Humanities and Social Sciences
Volume 7, Issue 6, November 2019, Pages: 220-226
Received: Jun. 11, 2019;
Accepted: Oct. 22, 2019;
Published: Dec. 31, 2019
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Balarabe Maikaba, Department of Mass Communication, Bayero University Kano, Kano, Nigeria
Aondover Eric Msughter, Department of Mass Communication, Bayero University Kano, Kano, Nigeria
The study set to examine digital media and globalisation in order to determine the fate of African value system. Digital media can be used to change social practices as well as societal-level transformation. If countries all over the world use the same technology, then they will gradually converge as the technologies shape them and they slowly lose their distinctiveness. Globalization on the other hand is a continuation and expansion of western imperialism. It is a fresh phase of recolonization of African societies which attempts to continue the promotion of western linguistic heritage and literacy canons at the expense of African indigenous languages and literature. Globalization tends to diminish the value of cultural practices of Africa. The culture of the developed economy has obviously taken over the local culture. African societies are directly or indirectly forced to accept uniform moral principles of what is right and wrong within global cultures. In order to achieve the objective of the study, qualitative research method is adopted whereby relevant literature, documents and records are consulted and analysed in order to underscore digital media or globalisation and the fate of African value system. To locate the study within the context of theoretical framework, Media Imperialism Theory is employed. The findings of the study revealed that digital media and globalisation are exerting significant influence on the production and consumption of media products and acculturation. The study concludes that the challenges digital media and globalization pose to Africa are nothing more than challenges for Africans to adopt development policies that are rooted in their cultural value systems. The study recommends that Africans should imbibe the positive tenets that come with technology and neglect the negative aspects. Again, there is need for researchers to develop interest in this area so as to expand the body of literature and knowledge.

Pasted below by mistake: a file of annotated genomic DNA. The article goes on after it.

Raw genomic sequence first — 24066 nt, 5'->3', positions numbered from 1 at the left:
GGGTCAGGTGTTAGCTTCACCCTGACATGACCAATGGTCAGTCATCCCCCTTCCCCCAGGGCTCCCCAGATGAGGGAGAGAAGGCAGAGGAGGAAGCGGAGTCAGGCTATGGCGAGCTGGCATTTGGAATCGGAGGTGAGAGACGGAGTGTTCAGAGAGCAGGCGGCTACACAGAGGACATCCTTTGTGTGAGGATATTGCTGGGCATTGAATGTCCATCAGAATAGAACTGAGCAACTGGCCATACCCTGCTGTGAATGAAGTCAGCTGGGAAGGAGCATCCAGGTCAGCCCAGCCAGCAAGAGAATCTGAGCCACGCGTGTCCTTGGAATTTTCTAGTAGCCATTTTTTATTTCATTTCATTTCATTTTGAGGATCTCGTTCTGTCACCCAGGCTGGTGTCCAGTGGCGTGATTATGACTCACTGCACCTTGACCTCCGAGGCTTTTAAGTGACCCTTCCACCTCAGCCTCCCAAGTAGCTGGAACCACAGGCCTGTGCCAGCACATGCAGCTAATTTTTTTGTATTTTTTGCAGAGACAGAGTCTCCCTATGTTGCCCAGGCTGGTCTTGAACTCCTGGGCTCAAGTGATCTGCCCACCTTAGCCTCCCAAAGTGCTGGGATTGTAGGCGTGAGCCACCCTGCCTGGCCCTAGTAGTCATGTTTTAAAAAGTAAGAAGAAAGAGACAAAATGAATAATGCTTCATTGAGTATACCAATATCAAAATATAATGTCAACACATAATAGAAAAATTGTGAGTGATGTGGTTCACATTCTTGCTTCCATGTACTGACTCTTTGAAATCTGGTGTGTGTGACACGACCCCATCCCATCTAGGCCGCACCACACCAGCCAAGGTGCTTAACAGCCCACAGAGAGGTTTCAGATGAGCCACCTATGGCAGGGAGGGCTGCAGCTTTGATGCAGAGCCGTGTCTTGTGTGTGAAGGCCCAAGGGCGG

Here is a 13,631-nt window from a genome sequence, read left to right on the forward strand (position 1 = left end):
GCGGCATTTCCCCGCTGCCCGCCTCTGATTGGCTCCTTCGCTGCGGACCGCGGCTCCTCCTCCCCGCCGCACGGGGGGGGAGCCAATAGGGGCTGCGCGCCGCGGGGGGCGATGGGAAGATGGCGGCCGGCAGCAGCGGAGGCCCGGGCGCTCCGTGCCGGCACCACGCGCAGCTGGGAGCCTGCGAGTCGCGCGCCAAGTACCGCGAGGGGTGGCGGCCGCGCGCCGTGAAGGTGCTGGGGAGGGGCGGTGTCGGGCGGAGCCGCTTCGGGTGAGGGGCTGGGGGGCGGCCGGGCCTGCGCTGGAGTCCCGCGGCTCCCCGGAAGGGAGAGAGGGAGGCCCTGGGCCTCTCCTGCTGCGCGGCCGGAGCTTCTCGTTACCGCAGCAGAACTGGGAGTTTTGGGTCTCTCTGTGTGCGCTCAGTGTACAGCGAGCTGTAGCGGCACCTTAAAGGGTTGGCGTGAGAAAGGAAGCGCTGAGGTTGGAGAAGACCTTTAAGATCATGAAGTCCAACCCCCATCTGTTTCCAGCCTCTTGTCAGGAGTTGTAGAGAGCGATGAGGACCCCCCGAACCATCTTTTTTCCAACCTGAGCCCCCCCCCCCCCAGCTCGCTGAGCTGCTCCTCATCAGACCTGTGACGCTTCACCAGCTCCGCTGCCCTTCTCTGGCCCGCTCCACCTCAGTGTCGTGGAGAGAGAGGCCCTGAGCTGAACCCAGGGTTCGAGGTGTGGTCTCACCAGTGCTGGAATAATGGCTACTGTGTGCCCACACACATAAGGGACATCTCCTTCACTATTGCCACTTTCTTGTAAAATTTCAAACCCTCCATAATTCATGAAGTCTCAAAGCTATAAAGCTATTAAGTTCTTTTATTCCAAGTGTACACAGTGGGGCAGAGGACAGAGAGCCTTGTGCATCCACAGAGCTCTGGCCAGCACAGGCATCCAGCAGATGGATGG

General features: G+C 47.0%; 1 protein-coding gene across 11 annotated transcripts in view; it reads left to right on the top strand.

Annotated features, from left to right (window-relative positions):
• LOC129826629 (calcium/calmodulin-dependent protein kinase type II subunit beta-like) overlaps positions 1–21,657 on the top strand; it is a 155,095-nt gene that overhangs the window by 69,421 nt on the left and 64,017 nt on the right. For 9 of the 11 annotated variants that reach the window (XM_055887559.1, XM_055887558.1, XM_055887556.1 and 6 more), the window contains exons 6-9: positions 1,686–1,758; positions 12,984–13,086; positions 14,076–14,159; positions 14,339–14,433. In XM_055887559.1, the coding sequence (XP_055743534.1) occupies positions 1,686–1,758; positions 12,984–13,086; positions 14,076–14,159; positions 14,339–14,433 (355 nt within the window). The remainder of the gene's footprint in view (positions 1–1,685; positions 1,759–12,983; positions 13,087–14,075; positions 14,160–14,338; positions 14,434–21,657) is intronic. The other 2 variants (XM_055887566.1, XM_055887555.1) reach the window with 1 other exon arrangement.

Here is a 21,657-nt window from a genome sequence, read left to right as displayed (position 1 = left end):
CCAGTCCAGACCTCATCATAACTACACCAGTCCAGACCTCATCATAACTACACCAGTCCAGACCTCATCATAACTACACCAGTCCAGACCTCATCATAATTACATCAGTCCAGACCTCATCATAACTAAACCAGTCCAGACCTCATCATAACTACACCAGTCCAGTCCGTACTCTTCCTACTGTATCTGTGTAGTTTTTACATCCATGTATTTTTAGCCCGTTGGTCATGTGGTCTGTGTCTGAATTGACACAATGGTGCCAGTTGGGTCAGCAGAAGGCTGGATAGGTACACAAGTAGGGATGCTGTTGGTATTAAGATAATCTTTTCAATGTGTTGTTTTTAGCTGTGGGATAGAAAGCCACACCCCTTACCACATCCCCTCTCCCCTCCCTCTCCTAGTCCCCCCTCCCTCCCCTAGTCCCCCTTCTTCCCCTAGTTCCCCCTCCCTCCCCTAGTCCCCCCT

Aondover Eric Msughter,
Digital Media and Cultural Globalisation: The Fate of African Value System, Humanities and Social Sciences. Special Issue: Digital Media and Cultural Globalisation: The Fate of African Value System.
Vol. 7, No. 6,
2019, pp. 220-226.
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